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CPI office augments mission effectiveness, efficiency

EGLIN AIR FORCE BASE, Fla. -- James Briggs, Air Force Test Center, strategic initiatives, shared his one-page strategy for continuous transformation during the Innovation Share and Connect Workshop May 1 in Niceville, Fla. Innovation activities tie closely into the Air Force Materiel Command drive towards maintaining a culture of Continual Process Improvement throughout the command.   (U.S. Air Force photo/Ilka Cole)

James Briggs, Air Force Test Center, strategic initiatives, shared his one-page strategy for continuous transformation during the Innovation Share and Connect Workshop in Niceville, Fla., May 1, 2019. Innovation activities tie closely into the Air Force Materiel Command drive towards maintaining a culture of Continual Process Improvement throughout the command. (U.S. Air Force photo by Ilka Cole)

WRIGHT-PATTERSON AIR FORCE BASE, Ohio -- Sandra Speake, the master process officer for Air Force Materiel Command’s Continuous Process Improvement effort discusses a team out-brief with Maj. Daniel Rosera during a recent CPI seminar. The objective is to enable all Airmen to eliminate waste and maximize customer value through the application of several widely accepted process improvement methodologies. (Contributed photo)

Sandra Speake, a recently retired master process officer for Air Force Materiel Command’s Continuous Process Improvement effort discusses a team out-brief with Maj. Daniel Rosera during a recent CPI seminar. The objective is to enable all Airmen to eliminate waste and maximize customer value through the application of several widely accepted process improvement methodologies. (Courtesy photo)

WRIGHT-PATTERSON AIR FORCE BASE, Ohio (AFNS) --

Sometimes it takes an outsider’s perspective to discover a new way of thinking about a work process to make it more efficient and effective in execution.

For the Air Force Materiel Command Continued Process Improvement team, the ‘outsider perspective’ is the heart and soul of their Air Force mission, which is to help AFMC teams to improve functions and processes across the command footprint.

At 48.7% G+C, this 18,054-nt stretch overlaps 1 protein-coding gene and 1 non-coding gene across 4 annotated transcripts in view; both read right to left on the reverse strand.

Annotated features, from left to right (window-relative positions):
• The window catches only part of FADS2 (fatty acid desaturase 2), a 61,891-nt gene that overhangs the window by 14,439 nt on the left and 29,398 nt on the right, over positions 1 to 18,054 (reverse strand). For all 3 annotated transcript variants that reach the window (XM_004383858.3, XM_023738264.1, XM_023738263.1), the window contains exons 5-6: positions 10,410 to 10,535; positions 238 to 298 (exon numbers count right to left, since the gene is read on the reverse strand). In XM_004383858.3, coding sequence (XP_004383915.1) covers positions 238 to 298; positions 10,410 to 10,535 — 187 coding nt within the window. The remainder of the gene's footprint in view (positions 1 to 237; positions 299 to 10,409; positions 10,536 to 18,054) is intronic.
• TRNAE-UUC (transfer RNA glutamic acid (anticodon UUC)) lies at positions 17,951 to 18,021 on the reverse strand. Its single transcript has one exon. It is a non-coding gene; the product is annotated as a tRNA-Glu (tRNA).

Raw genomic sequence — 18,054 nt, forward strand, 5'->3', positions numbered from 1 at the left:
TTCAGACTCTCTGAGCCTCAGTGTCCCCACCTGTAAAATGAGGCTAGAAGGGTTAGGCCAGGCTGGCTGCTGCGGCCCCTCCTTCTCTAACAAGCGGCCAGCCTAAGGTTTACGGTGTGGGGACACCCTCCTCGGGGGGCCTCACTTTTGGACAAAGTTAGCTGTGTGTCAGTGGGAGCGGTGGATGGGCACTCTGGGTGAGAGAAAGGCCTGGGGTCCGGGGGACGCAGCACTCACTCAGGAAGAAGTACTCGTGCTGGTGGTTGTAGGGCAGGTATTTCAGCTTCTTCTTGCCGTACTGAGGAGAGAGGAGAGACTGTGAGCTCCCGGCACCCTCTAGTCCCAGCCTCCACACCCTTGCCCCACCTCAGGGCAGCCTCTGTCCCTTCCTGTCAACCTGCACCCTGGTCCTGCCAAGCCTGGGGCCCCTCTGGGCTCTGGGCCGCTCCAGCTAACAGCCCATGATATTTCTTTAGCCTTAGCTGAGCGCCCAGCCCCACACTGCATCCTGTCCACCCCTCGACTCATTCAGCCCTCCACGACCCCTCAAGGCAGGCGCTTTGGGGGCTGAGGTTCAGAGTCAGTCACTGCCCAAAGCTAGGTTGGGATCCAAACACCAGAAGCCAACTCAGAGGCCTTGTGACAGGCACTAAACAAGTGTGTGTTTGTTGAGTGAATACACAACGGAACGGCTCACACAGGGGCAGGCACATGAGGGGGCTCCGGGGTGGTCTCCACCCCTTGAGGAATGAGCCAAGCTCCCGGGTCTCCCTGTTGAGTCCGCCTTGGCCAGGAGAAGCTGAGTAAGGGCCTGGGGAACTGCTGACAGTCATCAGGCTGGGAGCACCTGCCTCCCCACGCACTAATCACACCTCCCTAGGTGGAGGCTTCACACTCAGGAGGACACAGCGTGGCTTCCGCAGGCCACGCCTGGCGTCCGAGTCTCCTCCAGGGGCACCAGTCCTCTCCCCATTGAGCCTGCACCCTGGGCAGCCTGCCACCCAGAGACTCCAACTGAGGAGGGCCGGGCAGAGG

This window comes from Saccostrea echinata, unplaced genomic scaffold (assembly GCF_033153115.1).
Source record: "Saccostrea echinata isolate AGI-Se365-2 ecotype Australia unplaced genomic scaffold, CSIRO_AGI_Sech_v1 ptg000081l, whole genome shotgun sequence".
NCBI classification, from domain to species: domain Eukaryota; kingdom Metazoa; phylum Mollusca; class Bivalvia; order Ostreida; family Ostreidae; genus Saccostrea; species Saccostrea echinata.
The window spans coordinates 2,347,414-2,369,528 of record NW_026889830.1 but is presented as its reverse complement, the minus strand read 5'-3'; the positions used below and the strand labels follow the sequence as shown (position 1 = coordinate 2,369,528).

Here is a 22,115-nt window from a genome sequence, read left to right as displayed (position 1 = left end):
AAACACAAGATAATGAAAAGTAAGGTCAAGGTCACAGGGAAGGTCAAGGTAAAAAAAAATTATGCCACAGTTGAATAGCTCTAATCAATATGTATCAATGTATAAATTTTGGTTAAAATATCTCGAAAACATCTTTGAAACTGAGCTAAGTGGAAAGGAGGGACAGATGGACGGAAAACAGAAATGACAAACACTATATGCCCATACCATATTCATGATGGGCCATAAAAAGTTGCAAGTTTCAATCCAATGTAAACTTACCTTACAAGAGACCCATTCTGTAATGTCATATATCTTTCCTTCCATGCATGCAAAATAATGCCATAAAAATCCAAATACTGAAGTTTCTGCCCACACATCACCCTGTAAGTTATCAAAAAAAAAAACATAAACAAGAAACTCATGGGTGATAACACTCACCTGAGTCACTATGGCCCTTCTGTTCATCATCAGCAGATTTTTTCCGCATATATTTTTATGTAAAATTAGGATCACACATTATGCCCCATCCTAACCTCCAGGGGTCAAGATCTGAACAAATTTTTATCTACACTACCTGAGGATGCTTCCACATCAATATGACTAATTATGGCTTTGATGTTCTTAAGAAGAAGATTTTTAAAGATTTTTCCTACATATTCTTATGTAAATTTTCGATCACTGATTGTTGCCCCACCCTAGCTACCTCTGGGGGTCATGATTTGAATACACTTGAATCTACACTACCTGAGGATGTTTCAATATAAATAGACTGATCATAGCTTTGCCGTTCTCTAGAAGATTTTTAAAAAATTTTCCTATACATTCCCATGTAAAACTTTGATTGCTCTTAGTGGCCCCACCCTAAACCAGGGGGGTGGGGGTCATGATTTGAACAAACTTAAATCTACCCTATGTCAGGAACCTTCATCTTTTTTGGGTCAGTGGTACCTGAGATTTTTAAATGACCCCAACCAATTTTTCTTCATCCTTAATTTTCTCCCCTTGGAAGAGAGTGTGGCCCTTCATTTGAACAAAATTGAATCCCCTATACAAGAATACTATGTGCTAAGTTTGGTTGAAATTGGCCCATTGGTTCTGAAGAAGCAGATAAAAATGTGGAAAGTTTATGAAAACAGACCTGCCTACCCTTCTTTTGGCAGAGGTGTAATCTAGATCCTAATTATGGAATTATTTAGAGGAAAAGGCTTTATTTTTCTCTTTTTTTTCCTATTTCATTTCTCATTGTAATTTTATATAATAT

“The goal of Air Force CPI is to eliminate waste and maximize value so that Airmen and civilians are able to be more efficient and effective in their jobs,” said LaVonne Allen, AFMC Plans, Programs, Requirements and Assessments branch program analyst. “We use a number of proven CPI tools to help create new ways of thinking about problems and processes, producing solutions for not only teams here but ones that can ultimately expand to the enterprise level.”

The Air Force CPI program, previously known as Air Force Smart Operations for the 21st Century, leverages Airmen innovation and new technologies to create a continuous cycle of process improvement and change in the service culture. The goal of the program is to improve mission execution while reducing costs, which ultimately maximizes customer, i.e. taxpayer, value of the force.

AFMC CPI practitioners are trained to use tools such as Lean Six Sigma methodologies, practical problem solving and process engineering and re-engineering, among others, to help organizational units become more efficient and effective. CPI managers at the headquarters, center and wing level work one-on-one with teams looking to improve and can help facilitate problem solving, coach solution implementation and provide guidance for ongoing improvements across all missions and functional areas.

“Our people are the best resources to understand how to improve the efficiency and effectiveness of a business process,” Allen said. “Oftentimes a civilian or Airman has an idea about a way they can improve a work process but lack the resources to suggest and implement change. That’s where the CPI team can help.”

Since inception, the AFMC CPI office has facilitated a number of activities across the command, ranging from consultations and process improvement events to strategic alignment and planning change. In 2018, the team played a key role in the headquarters merger of the separate Air, Space and Information Operations and Communications directorates into the Air, Space and Cyberspace Operations directorate, helping to codify the strategic goals, mission and vision of the new organization. More recently, the team codified the 10 AFMC Enterprise Key Working Processes, helping draw a greater focus on mission-critical activities with a direct impact on readiness for the force.

“We can coordinate and integrate continued process improvement command-wide, whether in the laboratory, products, testing, logistics or specialized mission areas,” Allen said.

The CPI office’s biggest challenge, according to Allen, is helping Airmen and civilians to be aware that they exist and stand ready to help identify and implement solutions across the mission spectrum.

“We are the problem solvers of the Air Force. Whether a large organizational change or an improvement to a day-to-day routine process, our team can help,” Allen said. “We need our civilians and Airmen to reach out to us with their ideas and we will facilitate their efforts to help create that change.”

To contact the command CPI team with a problem or solution for change, email AFMC.CPI.MPO@us.af.mil. An Air Force-certified process improvement manager will evaluate the request and respond based on specific needs.

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